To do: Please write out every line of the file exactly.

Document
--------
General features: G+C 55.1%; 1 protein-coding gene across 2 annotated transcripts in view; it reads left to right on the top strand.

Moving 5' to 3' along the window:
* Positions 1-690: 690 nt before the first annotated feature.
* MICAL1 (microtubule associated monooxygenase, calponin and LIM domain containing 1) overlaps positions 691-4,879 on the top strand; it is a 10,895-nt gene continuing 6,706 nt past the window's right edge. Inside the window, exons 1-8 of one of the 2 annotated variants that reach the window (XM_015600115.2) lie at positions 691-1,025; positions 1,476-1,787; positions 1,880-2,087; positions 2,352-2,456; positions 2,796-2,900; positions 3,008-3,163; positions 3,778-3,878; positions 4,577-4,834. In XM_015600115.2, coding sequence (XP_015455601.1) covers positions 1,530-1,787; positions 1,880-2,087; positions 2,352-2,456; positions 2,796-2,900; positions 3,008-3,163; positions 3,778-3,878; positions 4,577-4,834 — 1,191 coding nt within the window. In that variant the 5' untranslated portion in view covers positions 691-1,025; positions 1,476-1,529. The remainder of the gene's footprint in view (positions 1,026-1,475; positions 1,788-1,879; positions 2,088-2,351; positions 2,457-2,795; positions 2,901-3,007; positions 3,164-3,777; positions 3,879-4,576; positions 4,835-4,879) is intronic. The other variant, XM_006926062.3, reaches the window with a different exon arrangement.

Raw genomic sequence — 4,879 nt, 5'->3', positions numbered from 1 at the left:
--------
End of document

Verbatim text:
General features: G+C 55.1%; 1 protein-coding gene across 2 annotated transcripts in view; it reads left to right on the top strand.

Moving 5' to 3' along the window:
* Positions 1-690: 690 nt before the first annotated feature.
* MICAL1 (microtubule associated monooxygenase, calponin and LIM domain containing 1) overlaps positions 691-4,879 on the top strand; it is a 10,895-nt gene continuing 6,706 nt past the window's right edge. Inside the window, exons 1-8 of one of the 2 annotated variants that reach the window (XM_015600115.2) lie at positions 691-1,025; positions 1,476-1,787; positions 1,880-2,087; positions 2,352-2,456; positions 2,796-2,900; positions 3,008-3,163; positions 3,778-3,878; positions 4,577-4,834. In XM_015600115.2, coding sequence (XP_015455601.1) covers positions 1,530-1,787; positions 1,880-2,087; positions 2,352-2,456; positions 2,796-2,900; positions 3,008-3,163; positions 3,778-3,878; positions 4,577-4,834 — 1,191 coding nt within the window. In that variant the 5' untranslated portion in view covers positions 691-1,025; positions 1,476-1,529. The remainder of the gene's footprint in view (positions 1,026-1,475; positions 1,788-1,879; positions 2,088-2,351; positions 2,457-2,795; positions 2,901-3,007; positions 3,164-3,777; positions 3,879-4,576; positions 4,835-4,879) is intronic. The other variant, XM_006926062.3, reaches the window with a different exon arrangement.

Raw genomic sequence — 4,879 nt, 5'->3', positions numbered from 1 at the left: